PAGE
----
San Francisco authorities are expected to consider a Tuesday proposal that would force mentally ill drug addicts into treatment centers against their will, according to ABC News.
Known as conservatorship, the program has the endorsement of Mayor London Breed and others, who say it's a necessary step to deal with often-homeless addicts who may be a danger to themselves or others. The program would allow a court to appoint a public conservator for those who have been involuntarily detained for psychiatric hospitalization at least eight times in a year under section 5150 of California's welfare and institutions code. According to the report, treatment could last for up to a year. So far, San Francisco's public health department has identified 55 individuals who would qualify for the program, and 48 more who have been detained six or seven times.
Incomes are generally high in San Francisco, where the median price of a home is $1.4 million and median monthly rent for a one-bedroom unit is $3,700. But the city struggles with a growing number of homeless people — some with disturbing street behavior fueled by drugs, schizophrenia or bipolar disorder.
They shuffle from the streets to jail and psychiatric care, unaware they need steady treatment, sometimes dashing into traffic or screaming at strangers. -ABC News
"Anyone who's been to San Francisco recently, either in our downtown or in the neighborhoods I represent, has seen an alarming number of people who seem to be mentally ill, or in some kind of psychosis, and they seem to be not getting the care that they need," said Supervisor Rafael Mandelman, who co-sponsored the measure along with state Sen. Scott Wiener (D).
The proposal faces a challenge in the 11-member SF Board of Supervisors, which has been divided on the issue. Not everyone is on board with the idea. Critics say that the measure is a violation of civil rights that runs counter to the liberal city's principles, and that San Francisco lacks the resources to accommodate the sheer number of mentally ill addicts.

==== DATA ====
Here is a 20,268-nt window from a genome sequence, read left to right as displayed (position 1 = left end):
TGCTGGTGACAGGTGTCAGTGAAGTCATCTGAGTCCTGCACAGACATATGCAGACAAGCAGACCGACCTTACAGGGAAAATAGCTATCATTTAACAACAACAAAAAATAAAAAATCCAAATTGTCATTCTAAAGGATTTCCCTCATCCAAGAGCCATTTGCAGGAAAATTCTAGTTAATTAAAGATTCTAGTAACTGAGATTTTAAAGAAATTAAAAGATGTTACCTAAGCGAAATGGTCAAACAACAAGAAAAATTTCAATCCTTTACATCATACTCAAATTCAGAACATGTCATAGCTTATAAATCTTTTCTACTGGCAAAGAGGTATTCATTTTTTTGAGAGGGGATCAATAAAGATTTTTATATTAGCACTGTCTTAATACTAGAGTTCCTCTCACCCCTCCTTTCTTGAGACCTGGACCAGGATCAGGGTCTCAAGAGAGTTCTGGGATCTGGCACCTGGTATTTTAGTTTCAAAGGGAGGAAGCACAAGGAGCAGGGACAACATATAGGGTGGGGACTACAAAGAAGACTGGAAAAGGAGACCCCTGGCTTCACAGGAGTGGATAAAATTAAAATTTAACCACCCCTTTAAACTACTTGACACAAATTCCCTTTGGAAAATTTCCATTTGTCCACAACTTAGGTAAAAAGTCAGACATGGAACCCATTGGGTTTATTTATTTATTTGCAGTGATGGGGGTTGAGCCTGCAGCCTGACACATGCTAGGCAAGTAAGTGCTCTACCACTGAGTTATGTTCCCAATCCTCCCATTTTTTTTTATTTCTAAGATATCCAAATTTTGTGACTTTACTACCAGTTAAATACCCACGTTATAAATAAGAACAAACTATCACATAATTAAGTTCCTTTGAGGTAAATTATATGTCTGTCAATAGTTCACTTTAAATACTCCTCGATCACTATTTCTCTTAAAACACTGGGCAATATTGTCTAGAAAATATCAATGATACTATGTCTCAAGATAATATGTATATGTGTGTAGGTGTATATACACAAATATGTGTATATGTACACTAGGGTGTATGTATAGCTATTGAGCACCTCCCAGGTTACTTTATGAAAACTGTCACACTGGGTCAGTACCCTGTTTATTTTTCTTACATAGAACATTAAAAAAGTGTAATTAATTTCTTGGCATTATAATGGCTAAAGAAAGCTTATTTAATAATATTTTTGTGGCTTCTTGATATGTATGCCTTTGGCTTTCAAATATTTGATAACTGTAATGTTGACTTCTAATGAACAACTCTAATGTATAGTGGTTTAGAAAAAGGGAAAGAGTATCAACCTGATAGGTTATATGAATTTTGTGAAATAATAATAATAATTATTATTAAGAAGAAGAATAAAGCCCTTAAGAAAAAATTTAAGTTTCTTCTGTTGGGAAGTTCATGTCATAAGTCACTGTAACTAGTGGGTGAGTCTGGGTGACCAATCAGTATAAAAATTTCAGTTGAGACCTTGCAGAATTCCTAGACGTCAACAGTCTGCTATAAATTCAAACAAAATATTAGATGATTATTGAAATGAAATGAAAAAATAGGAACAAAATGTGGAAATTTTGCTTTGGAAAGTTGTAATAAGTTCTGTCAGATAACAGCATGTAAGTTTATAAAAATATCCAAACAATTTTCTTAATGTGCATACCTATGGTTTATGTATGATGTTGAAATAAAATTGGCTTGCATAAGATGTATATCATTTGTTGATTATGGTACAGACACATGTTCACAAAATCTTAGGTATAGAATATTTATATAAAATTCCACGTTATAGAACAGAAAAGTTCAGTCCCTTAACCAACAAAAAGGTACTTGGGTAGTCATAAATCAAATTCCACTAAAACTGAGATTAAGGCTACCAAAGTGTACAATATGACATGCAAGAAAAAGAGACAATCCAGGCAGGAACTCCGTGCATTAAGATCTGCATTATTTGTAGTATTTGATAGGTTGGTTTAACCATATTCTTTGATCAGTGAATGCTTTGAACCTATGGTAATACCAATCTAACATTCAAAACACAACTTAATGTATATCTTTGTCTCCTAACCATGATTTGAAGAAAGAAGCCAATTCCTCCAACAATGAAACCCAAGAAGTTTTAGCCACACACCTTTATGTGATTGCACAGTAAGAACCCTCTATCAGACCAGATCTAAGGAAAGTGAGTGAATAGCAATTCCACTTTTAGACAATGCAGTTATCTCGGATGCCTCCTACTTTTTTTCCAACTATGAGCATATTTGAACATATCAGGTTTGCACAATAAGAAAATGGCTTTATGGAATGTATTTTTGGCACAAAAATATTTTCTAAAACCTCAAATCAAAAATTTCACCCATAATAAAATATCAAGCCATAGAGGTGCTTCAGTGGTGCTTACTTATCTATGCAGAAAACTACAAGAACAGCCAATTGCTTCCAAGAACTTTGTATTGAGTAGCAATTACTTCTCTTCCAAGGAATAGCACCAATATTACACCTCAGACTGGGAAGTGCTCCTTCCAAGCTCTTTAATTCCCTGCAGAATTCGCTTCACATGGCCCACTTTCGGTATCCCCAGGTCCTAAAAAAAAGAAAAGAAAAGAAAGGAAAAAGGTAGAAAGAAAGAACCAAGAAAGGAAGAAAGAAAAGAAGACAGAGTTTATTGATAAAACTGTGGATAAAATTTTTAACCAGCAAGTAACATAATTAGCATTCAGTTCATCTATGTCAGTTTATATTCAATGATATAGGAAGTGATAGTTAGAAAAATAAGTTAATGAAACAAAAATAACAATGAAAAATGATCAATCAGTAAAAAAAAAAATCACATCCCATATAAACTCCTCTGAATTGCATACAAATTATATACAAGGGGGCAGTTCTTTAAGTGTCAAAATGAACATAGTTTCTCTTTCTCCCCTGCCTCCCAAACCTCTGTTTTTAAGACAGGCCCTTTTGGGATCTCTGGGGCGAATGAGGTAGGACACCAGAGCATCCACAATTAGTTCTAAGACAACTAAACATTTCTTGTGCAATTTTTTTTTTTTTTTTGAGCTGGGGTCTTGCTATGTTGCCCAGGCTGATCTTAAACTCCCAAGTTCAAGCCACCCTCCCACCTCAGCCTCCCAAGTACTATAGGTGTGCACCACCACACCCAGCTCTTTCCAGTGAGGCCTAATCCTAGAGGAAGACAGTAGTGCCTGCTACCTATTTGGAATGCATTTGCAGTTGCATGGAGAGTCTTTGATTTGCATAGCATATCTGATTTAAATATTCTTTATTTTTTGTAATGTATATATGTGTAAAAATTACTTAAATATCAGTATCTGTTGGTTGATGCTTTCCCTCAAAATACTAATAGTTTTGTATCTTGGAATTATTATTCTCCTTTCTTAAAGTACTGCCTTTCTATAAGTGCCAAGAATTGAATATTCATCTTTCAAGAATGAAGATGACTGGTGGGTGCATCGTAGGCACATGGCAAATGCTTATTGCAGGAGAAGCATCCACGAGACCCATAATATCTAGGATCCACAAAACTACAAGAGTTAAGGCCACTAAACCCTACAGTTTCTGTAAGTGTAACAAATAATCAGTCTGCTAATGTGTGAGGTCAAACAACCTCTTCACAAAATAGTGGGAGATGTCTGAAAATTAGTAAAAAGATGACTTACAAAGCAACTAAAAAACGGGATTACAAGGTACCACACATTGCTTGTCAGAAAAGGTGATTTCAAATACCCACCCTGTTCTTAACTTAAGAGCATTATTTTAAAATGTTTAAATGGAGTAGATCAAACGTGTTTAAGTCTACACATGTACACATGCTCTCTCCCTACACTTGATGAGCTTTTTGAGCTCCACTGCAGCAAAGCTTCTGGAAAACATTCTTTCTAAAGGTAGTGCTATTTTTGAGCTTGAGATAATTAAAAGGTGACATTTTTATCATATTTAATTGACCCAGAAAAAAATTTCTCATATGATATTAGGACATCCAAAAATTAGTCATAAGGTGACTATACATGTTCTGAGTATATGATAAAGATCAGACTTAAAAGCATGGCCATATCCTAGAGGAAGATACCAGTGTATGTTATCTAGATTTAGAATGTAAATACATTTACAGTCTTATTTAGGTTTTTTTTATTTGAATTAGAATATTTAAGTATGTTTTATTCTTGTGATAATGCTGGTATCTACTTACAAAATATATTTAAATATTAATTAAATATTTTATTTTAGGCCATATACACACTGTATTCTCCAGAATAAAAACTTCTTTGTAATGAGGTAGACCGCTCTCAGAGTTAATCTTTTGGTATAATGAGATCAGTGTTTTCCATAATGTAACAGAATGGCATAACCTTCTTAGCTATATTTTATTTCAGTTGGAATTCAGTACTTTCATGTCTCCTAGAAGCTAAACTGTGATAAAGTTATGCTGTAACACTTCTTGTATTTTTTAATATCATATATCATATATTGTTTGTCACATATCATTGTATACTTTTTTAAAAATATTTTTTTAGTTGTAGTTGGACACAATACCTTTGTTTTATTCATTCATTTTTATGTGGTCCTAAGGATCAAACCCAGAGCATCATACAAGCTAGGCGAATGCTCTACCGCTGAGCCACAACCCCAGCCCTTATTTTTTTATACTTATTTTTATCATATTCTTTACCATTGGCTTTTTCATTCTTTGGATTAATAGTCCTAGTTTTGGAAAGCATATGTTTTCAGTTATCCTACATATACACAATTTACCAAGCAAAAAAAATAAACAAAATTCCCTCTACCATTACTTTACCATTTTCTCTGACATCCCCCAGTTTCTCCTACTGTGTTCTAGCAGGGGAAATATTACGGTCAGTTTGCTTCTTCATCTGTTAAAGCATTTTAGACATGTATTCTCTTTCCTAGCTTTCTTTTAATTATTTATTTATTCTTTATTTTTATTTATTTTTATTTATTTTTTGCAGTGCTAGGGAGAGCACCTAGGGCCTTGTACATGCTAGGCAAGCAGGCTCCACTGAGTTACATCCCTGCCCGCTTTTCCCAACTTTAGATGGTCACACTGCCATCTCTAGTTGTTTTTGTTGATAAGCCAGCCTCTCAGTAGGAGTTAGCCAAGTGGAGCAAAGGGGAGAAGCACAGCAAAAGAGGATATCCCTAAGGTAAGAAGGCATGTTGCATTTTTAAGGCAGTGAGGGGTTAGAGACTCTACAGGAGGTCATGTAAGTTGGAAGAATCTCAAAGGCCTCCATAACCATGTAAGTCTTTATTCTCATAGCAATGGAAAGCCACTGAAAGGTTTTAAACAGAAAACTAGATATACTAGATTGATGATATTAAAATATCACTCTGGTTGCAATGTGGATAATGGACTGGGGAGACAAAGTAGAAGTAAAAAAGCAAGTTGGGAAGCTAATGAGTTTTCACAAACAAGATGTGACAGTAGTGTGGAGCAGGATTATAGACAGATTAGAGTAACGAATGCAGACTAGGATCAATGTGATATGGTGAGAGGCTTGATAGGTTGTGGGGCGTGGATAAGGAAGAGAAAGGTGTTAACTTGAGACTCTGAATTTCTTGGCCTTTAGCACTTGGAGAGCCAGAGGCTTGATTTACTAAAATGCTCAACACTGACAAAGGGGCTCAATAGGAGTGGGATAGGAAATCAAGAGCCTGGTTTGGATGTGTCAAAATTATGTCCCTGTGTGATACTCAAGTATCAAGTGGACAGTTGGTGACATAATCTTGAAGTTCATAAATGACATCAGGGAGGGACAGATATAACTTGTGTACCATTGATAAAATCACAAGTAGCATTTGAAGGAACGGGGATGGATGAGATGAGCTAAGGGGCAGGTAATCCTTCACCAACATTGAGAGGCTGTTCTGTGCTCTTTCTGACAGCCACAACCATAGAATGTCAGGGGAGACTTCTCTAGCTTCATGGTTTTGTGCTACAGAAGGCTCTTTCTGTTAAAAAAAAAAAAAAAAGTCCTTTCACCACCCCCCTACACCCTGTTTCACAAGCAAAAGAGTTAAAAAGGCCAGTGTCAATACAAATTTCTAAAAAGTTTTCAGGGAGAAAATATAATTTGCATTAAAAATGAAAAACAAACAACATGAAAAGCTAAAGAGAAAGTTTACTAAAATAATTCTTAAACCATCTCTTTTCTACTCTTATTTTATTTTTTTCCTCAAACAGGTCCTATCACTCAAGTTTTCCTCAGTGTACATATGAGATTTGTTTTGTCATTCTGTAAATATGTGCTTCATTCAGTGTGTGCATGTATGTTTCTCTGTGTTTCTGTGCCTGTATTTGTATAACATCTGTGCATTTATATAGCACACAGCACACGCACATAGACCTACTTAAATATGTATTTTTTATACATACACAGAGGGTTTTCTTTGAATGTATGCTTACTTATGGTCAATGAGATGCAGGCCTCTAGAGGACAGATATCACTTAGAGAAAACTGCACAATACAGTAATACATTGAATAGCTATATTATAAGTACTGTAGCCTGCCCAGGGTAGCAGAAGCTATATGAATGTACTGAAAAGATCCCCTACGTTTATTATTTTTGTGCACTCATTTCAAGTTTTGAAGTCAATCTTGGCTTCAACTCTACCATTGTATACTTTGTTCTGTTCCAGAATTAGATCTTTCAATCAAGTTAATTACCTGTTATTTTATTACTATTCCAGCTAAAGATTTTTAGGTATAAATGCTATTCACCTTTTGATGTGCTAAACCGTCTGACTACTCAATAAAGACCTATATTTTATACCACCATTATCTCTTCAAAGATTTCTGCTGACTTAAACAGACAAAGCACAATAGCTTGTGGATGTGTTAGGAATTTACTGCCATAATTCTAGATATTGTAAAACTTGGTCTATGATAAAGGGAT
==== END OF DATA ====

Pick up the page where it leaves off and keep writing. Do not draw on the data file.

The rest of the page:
The health department has nearly $400 million budgeted for mental health and substance abuse services - providing help to some 25,000 people in 2018.
Last year, voters approved a tax on some of the city's wealthiest companies to raise money for homeless and mental health services. And this year, several supervisors are proposing a November ballot measure to guarantee mental health services for everyone.
Jen Flory, a policy advocate with the Western Center on Law and Policy, which lobbies on behalf of poor people, said it's no accident that the most expensive cities in California are seeing more people with serious problems on the streets.
Her organization opposes the San Francisco measure, saying there are insufficient services available to make it work. She hopes people are offered outpatient services with fewer restrictions.
"These are very difficult people to house, but what works is to continually try to work with somebody until something works," she said. "We don't know of forced models that work." -ABC News
Watching homeless people mentally deteriorate is heartbreaking, according to Mandelman, who said that the city's merchants "see them going from 'kind of not great' to being in absolute and complete distress."